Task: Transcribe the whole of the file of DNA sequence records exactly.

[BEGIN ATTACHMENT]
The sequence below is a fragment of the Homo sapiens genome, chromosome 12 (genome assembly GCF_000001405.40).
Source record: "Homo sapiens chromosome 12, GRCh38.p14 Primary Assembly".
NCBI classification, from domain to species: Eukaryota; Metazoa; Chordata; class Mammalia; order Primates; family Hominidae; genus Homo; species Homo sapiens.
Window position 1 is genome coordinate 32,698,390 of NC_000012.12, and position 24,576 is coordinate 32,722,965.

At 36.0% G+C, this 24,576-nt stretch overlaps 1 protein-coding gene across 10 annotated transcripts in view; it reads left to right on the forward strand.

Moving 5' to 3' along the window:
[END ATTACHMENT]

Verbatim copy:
The sequence below is a fragment of the Homo sapiens genome, chromosome 12 (genome assembly GCF_000001405.40).
Source record: "Homo sapiens chromosome 12, GRCh38.p14 Primary Assembly".
NCBI classification, from domain to species: Eukaryota; Metazoa; Chordata; class Mammalia; order Primates; family Hominidae; genus Homo; species Homo sapiens.
Window position 1 is genome coordinate 32,698,390 of NC_000012.12, and position 24,576 is coordinate 32,722,965.

At 36.0% G+C, this 24,576-nt stretch overlaps 1 protein-coding gene across 10 annotated transcripts in view; it reads left to right on the forward strand.

Moving 5' to 3' along the window: